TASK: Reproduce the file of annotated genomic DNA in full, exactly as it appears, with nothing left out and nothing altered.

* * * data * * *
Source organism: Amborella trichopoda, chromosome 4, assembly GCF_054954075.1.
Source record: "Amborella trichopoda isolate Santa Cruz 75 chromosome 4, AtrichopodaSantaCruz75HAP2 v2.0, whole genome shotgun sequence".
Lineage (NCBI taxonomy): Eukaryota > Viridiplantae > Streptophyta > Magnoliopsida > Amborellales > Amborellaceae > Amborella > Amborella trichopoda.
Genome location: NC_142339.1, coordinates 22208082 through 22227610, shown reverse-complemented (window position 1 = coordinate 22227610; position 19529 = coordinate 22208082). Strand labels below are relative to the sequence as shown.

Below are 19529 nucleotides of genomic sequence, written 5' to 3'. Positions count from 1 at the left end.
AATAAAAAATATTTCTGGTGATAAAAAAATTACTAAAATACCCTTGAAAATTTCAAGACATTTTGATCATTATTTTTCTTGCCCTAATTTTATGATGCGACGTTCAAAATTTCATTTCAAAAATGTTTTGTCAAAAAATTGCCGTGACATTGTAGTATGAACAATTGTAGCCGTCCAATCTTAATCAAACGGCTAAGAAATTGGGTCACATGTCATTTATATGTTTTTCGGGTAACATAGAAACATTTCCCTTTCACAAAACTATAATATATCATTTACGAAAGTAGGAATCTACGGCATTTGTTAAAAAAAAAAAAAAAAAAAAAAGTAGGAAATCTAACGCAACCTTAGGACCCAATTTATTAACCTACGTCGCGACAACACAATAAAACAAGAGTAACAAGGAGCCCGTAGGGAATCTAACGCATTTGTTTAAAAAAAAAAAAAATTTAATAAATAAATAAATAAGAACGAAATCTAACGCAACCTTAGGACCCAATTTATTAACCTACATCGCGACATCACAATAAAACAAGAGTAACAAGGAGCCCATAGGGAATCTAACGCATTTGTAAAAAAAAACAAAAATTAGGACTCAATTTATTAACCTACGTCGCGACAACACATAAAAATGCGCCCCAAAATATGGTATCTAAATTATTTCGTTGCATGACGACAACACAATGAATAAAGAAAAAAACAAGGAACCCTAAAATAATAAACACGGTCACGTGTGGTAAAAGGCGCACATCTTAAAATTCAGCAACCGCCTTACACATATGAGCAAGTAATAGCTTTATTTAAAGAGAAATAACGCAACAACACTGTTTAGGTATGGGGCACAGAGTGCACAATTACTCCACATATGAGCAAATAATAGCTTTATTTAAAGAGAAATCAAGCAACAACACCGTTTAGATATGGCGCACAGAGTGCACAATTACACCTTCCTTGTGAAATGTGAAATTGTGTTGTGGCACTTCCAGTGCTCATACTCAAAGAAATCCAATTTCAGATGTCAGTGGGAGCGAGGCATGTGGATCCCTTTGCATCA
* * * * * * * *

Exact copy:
Source organism: Amborella trichopoda, chromosome 4, assembly GCF_054954075.1.
Source record: "Amborella trichopoda isolate Santa Cruz 75 chromosome 4, AtrichopodaSantaCruz75HAP2 v2.0, whole genome shotgun sequence".
Lineage (NCBI taxonomy): Eukaryota > Viridiplantae > Streptophyta > Magnoliopsida > Amborellales > Amborellaceae > Amborella > Amborella trichopoda.
Genome location: NC_142339.1, coordinates 22208082 through 22227610, shown reverse-complemented (window position 1 = coordinate 22227610; position 19529 = coordinate 22208082). Strand labels below are relative to the sequence as shown.

Below are 19529 nucleotides of genomic sequence, written 5' to 3'. Positions count from 1 at the left end.
AATAAAAAATATTTCTGGTGATAAAAAAATTACTAAAATACCCTTGAAAATTTCAAGACATTTTGATCATTATTTTTCTTGCCCTAATTTTATGATGCGACGTTCAAAATTTCATTTCAAAAATGTTTTGTCAAAAAATTGCCGTGACATTGTAGTATGAACAATTGTAGCCGTCCAATCTTAATCAAACGGCTAAGAAATTGGGTCACATGTCATTTATATGTTTTTCGGGTAACATAGAAACATTTCCCTTTCACAAAACTATAATATATCATTTACGAAAGTAGGAATCTACGGCATTTGTTAAAAAAAAAAAAAAAAAAAAAAGTAGGAAATCTAACGCAACCTTAGGACCCAATTTATTAACCTACGTCGCGACAACACAATAAAACAAGAGTAACAAGGAGCCCGTAGGGAATCTAACGCATTTGTTTAAAAAAAAAAAAAATTTAATAAATAAATAAATAAGAACGAAATCTAACGCAACCTTAGGACCCAATTTATTAACCTACATCGCGACATCACAATAAAACAAGAGTAACAAGGAGCCCATAGGGAATCTAACGCATTTGTAAAAAAAAACAAAAATTAGGACTCAATTTATTAACCTACGTCGCGACAACACATAAAAATGCGCCCCAAAATATGGTATCTAAATTATTTCGTTGCATGACGACAACACAATGAATAAAGAAAAAAACAAGGAACCCTAAAATAATAAACACGGTCACGTGTGGTAAAAGGCGCACATCTTAAAATTCAGCAACCGCCTTACACATATGAGCAAGTAATAGCTTTATTTAAAGAGAAATAACGCAACAACACTGTTTAGGTATGGGGCACAGAGTGCACAATTACTCCACATATGAGCAAATAATAGCTTTATTTAAAGAGAAATCAAGCAACAACACCGTTTAGATATGGCGCACAGAGTGCACAATTACACCTTCCTTGTGAAATGTGAAATTGTGTTGTGGCACTTCCAGTGCTCATACTCAAAGAAATCCAATTTCAGATGTCAGTGGGAGCGAGGCATGTGGATCCCTTTGCATCA